Mass Effect Legendary Edition has done phenomenally well, that can’t be denied. Remastering this iconic sci-fi trilogy has created the definitive way to experience the story of Commander Shepard. But as we bask in the 60 FPS glory, it’s worth remembering that old doesn’t always mean bad – and in some cases, some classic BioWare jank is sorely missed. This RPG powerhouse shouldn’t hide from its clunky, ugly past. Far from it. BioWare should instead ensure that its next remaster is actually a demaster.
Mirror Mode is a series dedicated to saying a game would be perfect, if only it was the exact opposite of what it is. Today we’re diving into the chaotic possibility of an official Dragon Age Demasterd Trilogy – and how it might not actually be such a terrible idea.
Dragon Age: Origins released in 2009, and good lord, does it show. Being one of its most dedicated supporters, detractors are quick to highlight that the character models have not aged well, and that its animations didn’t even look good for its time. Fine, I’ll allow that. But I’ll never understand the fans that complain about its combat and RPG elements. I’m on playthrough number six right now, and never before have I found a game so accommodating to all playstyles. Healers, shapeshifters, tanks, duelists – I’ve always found a use for different builds, and the endless customization keeps me coming back.
This is a far cry from the offerings of Dragon Age 2 and Inquisition, in which I never felt in full control. The main reason of course being that the companions learned to dress themselves in the sequel, so I can’t kit them out in what I want. And of course, everyone in Thedas forgot healing magic in Inquisition, so options just keep disappearing.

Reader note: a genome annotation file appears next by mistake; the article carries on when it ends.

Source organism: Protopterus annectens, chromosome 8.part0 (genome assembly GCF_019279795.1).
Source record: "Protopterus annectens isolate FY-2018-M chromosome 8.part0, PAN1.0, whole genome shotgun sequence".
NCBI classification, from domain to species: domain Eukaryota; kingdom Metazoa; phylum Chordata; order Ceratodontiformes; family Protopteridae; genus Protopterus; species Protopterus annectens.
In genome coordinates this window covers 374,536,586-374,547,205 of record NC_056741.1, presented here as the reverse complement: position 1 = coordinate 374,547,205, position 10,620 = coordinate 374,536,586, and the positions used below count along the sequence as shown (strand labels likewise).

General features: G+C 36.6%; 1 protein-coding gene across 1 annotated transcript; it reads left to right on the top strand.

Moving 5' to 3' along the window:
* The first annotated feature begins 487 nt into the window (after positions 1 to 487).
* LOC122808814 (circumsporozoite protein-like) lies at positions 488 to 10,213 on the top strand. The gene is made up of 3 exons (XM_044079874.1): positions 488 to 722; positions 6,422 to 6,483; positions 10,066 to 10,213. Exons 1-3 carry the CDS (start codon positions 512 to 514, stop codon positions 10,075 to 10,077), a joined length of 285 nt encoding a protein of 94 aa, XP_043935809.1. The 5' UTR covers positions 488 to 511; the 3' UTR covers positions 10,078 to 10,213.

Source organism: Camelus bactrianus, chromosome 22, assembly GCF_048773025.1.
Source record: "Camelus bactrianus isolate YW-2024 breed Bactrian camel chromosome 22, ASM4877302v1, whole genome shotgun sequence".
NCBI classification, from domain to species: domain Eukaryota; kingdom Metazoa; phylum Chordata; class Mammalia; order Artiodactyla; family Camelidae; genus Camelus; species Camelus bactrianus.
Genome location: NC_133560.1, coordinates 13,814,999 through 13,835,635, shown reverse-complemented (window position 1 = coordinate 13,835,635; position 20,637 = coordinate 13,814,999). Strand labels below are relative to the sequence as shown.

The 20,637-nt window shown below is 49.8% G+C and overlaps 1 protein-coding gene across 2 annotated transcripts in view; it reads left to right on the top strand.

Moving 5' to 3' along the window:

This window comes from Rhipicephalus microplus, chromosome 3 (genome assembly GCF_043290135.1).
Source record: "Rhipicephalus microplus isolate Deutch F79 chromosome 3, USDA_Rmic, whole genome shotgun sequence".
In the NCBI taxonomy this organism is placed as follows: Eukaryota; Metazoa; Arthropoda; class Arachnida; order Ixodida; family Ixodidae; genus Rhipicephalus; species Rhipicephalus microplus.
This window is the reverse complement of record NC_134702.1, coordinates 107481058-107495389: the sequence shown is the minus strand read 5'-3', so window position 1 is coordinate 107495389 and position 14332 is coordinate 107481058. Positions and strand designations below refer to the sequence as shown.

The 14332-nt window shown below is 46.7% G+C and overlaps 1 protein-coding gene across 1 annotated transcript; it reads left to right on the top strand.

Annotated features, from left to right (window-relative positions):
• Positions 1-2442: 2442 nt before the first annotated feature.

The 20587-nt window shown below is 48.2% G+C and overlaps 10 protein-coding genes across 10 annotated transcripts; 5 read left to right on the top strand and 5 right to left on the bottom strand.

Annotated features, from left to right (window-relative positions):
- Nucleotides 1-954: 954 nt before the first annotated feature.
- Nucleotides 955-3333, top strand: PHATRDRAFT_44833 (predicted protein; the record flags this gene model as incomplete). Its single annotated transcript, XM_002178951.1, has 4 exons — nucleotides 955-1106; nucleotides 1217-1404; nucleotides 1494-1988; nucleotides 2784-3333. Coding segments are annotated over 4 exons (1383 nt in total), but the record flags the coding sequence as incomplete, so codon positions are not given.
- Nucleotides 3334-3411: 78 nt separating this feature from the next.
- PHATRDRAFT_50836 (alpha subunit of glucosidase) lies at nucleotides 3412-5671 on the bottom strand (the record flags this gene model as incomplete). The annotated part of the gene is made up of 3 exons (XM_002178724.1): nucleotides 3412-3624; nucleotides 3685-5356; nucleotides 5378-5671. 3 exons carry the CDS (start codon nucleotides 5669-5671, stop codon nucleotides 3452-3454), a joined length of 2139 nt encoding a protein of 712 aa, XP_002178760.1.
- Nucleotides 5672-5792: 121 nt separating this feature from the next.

I suppose that’s the good, uncontroversial reason why I want old BioWare back. But it’s time we get to the real reason – Origins has a better vibe. Limitations with the engine meant that all conversations were face-to-face, with little to no animations, making it infinitely more intimate than what we got with later instalments. The cinematic approach might look better, but this very video game-y conversation system was so much more engrossing, and really made it feel like characters were bonding. Plus, campfires are the best setting for any conversation, forget castles.
And I think this is what it comes down to. When I’m playing a video game, there’s nothing wrong with it feeling like a video game. No, it’s not in the slightest bit realistic that Sten – a 7ft something qunari – would agree to change armour because my dwarven character asked him to – but this isn’t real life; you can’t throw jewellery at a goth girl until she loves you in real life.
Mass Effect isn’t off the hook either. As soon as I started Mass Effect 2 in Legendary Edition, I couldn’t stop thinking of everything I missed from the first game. The Normandy’s background music, kitting everyone out in Phoenix gear, my Shepard not looking like she hasn’t slept in two years…those were the days. Instead of trickling down some Mass Effect 3 features, BioWare should have learned from its 2007 hit. It’s not as embarrassing as they pretend it is (excluding the Mako).
If the choice came between the gorgeous visuals of the Frostbite engine, or the freedom that Mass Effect and Dragon Age: Origins gave us, it would be the easiest decision in the world. Make Inquisition in Origin’s engine, you cowards. I don’t care that Blackwall’s beard would look like lego. I don’t care that it would take me three playthroughs to actually fully grasp the RPG mechanics. I don’t care that I’d be the entire player base. Give us Dragon Age: Unremarkable Edition.
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